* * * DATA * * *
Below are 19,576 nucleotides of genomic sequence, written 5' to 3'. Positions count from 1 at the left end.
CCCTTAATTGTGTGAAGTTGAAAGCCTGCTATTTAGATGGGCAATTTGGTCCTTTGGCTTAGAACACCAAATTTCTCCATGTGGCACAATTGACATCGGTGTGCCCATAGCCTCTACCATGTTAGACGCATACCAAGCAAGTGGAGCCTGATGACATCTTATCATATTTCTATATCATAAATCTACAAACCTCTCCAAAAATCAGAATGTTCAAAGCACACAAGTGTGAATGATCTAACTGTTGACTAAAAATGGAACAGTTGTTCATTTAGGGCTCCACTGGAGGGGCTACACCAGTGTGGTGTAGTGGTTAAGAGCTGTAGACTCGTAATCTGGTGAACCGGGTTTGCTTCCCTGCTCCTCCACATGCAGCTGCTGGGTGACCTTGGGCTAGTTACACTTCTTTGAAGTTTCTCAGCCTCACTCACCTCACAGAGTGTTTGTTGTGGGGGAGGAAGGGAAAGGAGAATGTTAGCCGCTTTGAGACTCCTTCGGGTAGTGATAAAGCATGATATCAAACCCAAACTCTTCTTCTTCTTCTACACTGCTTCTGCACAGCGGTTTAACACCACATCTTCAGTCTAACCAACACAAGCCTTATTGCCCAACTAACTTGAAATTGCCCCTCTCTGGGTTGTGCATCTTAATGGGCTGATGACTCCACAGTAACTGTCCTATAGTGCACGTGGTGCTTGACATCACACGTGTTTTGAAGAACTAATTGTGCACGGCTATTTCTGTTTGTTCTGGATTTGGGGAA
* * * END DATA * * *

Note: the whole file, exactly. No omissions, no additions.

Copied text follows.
Below are 19,576 nucleotides of genomic sequence, written 5' to 3'. Positions count from 1 at the left end.
CCCTTAATTGTGTGAAGTTGAAAGCCTGCTATTTAGATGGGCAATTTGGTCCTTTGGCTTAGAACACCAAATTTCTCCATGTGGCACAATTGACATCGGTGTGCCCATAGCCTCTACCATGTTAGACGCATACCAAGCAAGTGGAGCCTGATGACATCTTATCATATTTCTATATCATAAATCTACAAACCTCTCCAAAAATCAGAATGTTCAAAGCACACAAGTGTGAATGATCTAACTGTTGACTAAAAATGGAACAGTTGTTCATTTAGGGCTCCACTGGAGGGGCTACACCAGTGTGGTGTAGTGGTTAAGAGCTGTAGACTCGTAATCTGGTGAACCGGGTTTGCTTCCCTGCTCCTCCACATGCAGCTGCTGGGTGACCTTGGGCTAGTTACACTTCTTTGAAGTTTCTCAGCCTCACTCACCTCACAGAGTGTTTGTTGTGGGGGAGGAAGGGAAAGGAGAATGTTAGCCGCTTTGAGACTCCTTCGGGTAGTGATAAAGCATGATATCAAACCCAAACTCTTCTTCTTCTTCTACACTGCTTCTGCACAGCGGTTTAACACCACATCTTCAGTCTAACCAACACAAGCCTTATTGCCCAACTAACTTGAAATTGCCCCTCTCTGGGTTGTGCATCTTAATGGGCTGATGACTCCACAGTAACTGTCCTATAGTGCACGTGGTGCTTGACATCACACGTGTTTTGAAGAACTAATTGTGCACGGCTATTTCTGTTTGTTCTGGATTTGGGGAA